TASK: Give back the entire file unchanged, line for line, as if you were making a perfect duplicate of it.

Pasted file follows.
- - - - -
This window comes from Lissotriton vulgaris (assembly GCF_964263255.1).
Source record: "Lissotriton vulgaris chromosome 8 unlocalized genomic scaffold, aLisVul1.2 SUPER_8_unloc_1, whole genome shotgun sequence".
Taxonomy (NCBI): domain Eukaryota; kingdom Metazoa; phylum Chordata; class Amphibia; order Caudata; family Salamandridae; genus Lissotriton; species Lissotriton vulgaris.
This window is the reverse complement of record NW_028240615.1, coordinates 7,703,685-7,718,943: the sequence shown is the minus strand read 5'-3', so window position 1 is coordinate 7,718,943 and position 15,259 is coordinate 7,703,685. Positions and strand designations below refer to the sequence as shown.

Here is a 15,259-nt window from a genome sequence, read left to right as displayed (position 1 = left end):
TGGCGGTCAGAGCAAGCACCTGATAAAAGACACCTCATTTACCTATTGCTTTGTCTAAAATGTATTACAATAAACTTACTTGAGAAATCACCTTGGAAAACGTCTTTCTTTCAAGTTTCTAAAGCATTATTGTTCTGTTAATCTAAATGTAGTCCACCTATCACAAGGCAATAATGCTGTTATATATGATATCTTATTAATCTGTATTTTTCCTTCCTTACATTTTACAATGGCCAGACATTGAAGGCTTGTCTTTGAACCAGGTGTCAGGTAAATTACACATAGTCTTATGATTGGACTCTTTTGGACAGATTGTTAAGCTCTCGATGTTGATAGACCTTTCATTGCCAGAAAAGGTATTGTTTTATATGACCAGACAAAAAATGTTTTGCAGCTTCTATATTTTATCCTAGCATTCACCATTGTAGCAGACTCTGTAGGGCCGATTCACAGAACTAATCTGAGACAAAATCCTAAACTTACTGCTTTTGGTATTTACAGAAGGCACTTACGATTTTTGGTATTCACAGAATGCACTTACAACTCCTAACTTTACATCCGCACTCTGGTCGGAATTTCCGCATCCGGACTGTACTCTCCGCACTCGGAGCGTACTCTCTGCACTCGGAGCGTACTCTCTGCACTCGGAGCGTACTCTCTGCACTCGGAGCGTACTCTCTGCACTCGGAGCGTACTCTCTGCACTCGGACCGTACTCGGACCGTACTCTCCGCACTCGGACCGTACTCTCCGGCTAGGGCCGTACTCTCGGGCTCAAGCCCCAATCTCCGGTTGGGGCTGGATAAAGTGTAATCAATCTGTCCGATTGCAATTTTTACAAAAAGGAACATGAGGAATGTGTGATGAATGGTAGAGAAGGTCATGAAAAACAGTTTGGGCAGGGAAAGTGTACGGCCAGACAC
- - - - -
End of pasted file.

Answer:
This window comes from Lissotriton vulgaris (assembly GCF_964263255.1).
Source record: "Lissotriton vulgaris chromosome 8 unlocalized genomic scaffold, aLisVul1.2 SUPER_8_unloc_1, whole genome shotgun sequence".
Taxonomy (NCBI): domain Eukaryota; kingdom Metazoa; phylum Chordata; class Amphibia; order Caudata; family Salamandridae; genus Lissotriton; species Lissotriton vulgaris.
This window is the reverse complement of record NW_028240615.1, coordinates 7,703,685-7,718,943: the sequence shown is the minus strand read 5'-3', so window position 1 is coordinate 7,718,943 and position 15,259 is coordinate 7,703,685. Positions and strand designations below refer to the sequence as shown.

Here is a 15,259-nt window from a genome sequence, read left to right as displayed (position 1 = left end):
TGGCGGTCAGAGCAAGCACCTGATAAAAGACACCTCATTTACCTATTGCTTTGTCTAAAATGTATTACAATAAACTTACTTGAGAAATCACCTTGGAAAACGTCTTTCTTTCAAGTTTCTAAAGCATTATTGTTCTGTTAATCTAAATGTAGTCCACCTATCACAAGGCAATAATGCTGTTATATATGATATCTTATTAATCTGTATTTTTCCTTCCTTACATTTTACAATGGCCAGACATTGAAGGCTTGTCTTTGAACCAGGTGTCAGGTAAATTACACATAGTCTTATGATTGGACTCTTTTGGACAGATTGTTAAGCTCTCGATGTTGATAGACCTTTCATTGCCAGAAAAGGTATTGTTTTATATGACCAGACAAAAAATGTTTTGCAGCTTCTATATTTTATCCTAGCATTCACCATTGTAGCAGACTCTGTAGGGCCGATTCACAGAACTAATCTGAGACAAAATCCTAAACTTACTGCTTTTGGTATTTACAGAAGGCACTTACGATTTTTGGTATTCACAGAATGCACTTACAACTCCTAACTTTACATCCGCACTCTGGTCGGAATTTCCGCATCCGGACTGTACTCTCCGCACTCGGAGCGTACTCTCTGCACTCGGAGCGTACTCTCTGCACTCGGAGCGTACTCTCTGCACTCGGAGCGTACTCTCTGCACTCGGAGCGTACTCTCTGCACTCGGACCGTACTCGGACCGTACTCTCCGCACTCGGACCGTACTCTCCGGCTAGGGCCGTACTCTCGGGCTCAAGCCCCAATCTCCGGTTGGGGCTGGATAAAGTGTAATCAATCTGTCCGATTGCAATTTTTACAAAAAGGAACATGAGGAATGTGTGATGAATGGTAGAGAAGGTCATGAAAAACAGTTTGGGCAGGGAAAGTGTACGGCCAGACAC